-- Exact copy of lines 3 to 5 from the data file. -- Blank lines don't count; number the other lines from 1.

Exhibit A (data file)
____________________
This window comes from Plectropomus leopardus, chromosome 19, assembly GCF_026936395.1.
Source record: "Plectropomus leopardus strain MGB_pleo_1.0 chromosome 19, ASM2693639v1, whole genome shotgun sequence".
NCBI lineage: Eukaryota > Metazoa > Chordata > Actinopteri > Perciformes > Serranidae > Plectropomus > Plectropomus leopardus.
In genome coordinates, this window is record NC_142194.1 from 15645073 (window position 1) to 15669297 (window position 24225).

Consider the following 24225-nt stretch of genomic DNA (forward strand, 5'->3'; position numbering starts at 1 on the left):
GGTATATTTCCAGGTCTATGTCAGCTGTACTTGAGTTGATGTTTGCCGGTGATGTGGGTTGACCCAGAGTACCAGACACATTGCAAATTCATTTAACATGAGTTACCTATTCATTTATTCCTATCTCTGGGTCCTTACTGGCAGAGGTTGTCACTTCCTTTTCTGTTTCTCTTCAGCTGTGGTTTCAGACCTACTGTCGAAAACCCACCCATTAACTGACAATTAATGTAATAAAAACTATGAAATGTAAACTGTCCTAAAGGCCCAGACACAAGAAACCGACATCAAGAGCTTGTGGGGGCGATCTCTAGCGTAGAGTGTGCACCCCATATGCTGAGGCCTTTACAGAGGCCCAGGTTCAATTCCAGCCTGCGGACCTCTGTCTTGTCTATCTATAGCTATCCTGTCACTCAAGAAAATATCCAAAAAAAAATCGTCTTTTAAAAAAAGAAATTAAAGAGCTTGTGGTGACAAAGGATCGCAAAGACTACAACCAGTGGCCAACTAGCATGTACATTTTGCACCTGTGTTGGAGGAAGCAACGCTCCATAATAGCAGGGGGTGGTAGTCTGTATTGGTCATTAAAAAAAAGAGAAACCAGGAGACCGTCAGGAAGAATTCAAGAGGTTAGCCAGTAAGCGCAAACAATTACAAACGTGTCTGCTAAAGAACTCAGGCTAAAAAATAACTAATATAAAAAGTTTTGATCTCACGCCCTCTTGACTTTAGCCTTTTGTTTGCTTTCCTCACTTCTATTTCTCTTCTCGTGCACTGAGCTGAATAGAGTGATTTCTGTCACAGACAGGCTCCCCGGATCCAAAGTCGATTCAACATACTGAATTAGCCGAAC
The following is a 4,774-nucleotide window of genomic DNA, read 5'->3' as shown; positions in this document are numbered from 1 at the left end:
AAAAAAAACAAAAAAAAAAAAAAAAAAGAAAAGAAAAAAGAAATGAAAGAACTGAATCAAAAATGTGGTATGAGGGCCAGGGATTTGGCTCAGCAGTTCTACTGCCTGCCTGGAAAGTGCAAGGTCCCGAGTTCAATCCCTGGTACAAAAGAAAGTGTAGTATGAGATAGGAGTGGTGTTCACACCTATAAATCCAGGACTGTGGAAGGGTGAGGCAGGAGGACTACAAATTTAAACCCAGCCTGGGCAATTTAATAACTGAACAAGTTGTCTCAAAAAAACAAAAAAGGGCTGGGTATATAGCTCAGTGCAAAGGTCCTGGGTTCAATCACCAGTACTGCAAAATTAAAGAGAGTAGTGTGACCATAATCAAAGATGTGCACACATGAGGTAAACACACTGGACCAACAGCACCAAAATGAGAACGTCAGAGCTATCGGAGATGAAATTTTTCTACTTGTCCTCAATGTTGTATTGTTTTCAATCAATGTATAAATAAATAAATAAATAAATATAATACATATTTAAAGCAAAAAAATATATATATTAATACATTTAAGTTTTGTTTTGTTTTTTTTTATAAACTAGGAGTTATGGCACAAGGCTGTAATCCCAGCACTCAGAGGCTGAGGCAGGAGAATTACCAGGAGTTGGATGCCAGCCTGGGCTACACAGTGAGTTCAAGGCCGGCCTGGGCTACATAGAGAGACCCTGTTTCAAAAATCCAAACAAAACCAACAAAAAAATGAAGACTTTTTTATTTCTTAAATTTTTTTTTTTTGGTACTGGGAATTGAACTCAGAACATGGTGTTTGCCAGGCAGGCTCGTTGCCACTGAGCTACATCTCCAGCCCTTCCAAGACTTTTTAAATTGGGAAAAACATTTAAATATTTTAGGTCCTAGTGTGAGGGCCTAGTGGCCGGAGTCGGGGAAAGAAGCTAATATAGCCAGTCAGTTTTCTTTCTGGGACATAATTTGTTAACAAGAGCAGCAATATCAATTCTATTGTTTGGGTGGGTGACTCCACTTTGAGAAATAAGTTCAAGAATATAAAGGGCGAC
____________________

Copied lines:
NCBI lineage: Eukaryota > Metazoa > Chordata > Actinopteri > Perciformes > Serranidae > Plectropomus > Plectropomus leopardus.
In genome coordinates, this window is record NC_142194.1 from 15645073 (window position 1) to 15669297 (window position 24225).

Consider the following 24225-nt stretch of genomic DNA (forward strand, 5'->3'; position numbering starts at 1 on the left):